In 2008, the Star Wars world was taken by storm by a conflicted Sith Apprentice. He wore his mastery of the Force like a mixture of a billboard and a battering ram in the way he acted as a mobile Hurricane Katrina in his missions throughout the Star Wars galaxy. Most shocking of all, he did this in an era that was restricted for so long- a time period whose stories so far had been restricted to smugglers, gamblers, and spies and mostly published over twenty years ago. In The Force Unleashed, Starkiller defined events fans had only dreamed about, while at the same time displaying public acts of Force prowess that would have made Obi-Wan Kenobi second guess his decision to leave an untrained Luke alone with Starkiller’s master. And, in the end, Starkiller too, renamed Galen Marek after the child he had once been, made the ultimate sacrifice, becoming the inspiration not for the Rebellion itself, but for its leaders and its symbolism. But there’s more to the story…
“Oh Master, I can tell you she’s going to be impossible to reprogram.”
The Force Unleashed introduced us to a character who had access to the most restricted holocam feeds in the Empire and had decorations and statistics to rival those of Han Solo and Soontir Fel. No, not one of the Jedi or Sith: humble pilot Juno Eclipse.
PROXY gives us a brief description of Juno’s backstory when we’re introduced to her. The youngest student ever accepted to the Imperial academy, presumably a day or so younger than the norm. She was a decorated officer with over 100 missions, and leader of Darth Vader’s personal squadron- the same one that Han Solo snuck up on in A New Hope. PROXY also felt it important to note that she would be impossible to reprogram- why he said this, I’m not sure, because it wasn’t really that hard, but I suppose it was good for PR. Here’s looking at you.
Later on in the novel, Juno managed to hack into a holocam feed by tracking PROXY, a state of the art training droid that probably has more slicing technology in his processors than the entire Rebel Alliance put together, to view Darth Vader and Starkiller in private corridors. In other words, Juno Eclipse managed to get past security protocols specifically designed so that the best slicers in Imperial Intelligence could not get past them, while tracking a droid who those same operatives should not have been able to deduce the existence of. And nobody ever found this out. She’s good.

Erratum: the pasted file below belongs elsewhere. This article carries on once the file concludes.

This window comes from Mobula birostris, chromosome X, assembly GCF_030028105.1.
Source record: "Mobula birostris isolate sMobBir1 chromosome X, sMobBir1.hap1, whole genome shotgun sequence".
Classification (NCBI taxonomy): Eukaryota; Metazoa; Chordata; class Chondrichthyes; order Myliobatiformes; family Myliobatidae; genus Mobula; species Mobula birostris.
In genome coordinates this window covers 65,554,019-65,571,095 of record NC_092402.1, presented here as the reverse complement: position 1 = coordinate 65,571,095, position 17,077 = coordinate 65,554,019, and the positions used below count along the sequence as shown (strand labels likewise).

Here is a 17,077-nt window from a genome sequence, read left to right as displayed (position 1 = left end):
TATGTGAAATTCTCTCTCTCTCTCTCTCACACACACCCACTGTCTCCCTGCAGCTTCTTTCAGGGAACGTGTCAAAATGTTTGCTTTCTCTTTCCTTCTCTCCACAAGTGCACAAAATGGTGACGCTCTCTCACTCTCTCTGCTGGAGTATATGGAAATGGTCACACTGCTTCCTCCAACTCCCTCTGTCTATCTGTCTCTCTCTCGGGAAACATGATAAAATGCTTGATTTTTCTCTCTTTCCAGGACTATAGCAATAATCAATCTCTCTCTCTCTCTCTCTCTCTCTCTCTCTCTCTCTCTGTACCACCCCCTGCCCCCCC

On top of that, Juno was a very active pilot who could have been considered one of the best in the fleet if she didn’t have that pesky conscience to get in the way. Over 100 missions plus military training, practice and drills indicates that she spent time almost every day since the Academy in a cockpit or simulator of some sort- never mind that it takes an expert pilot to survive to your second or third mission alone in a standard TIE Fighter.
Juno is the type of pilot who would have flown alongside Luke Skywalker and Wedge Antilles against the first Death Star and survived- and she’s the type of slicer who would have made Kyle Katarn and many other early Rebel operatives unnecessary by simply downloading the station construction plans onto her iPad at home. The Rebels would have been unstoppable if she remained with them for long, if just for that reason. She was more valuable than many Bothans.
But Juno wasn’t around to download the Death Star plans, though she certainly knew of its existence, having seen it in person (and presumably delivering information of its location to the Alliance). Did she have a change in heart, and return to fight for the Empire? Unlikely, but admittedly possible. Did she choose to remain neutral? That doesn’t sound likely, unless she remained with Garm Bel-Iblis after his faction broke off. No, the most likely story is that Juno Eclipse Must Die, and she must die soon.
Knowing pre-ANH stories, she’s going to die a martyr. And to die a martyr, Aerith needs a cutscene. In a video game.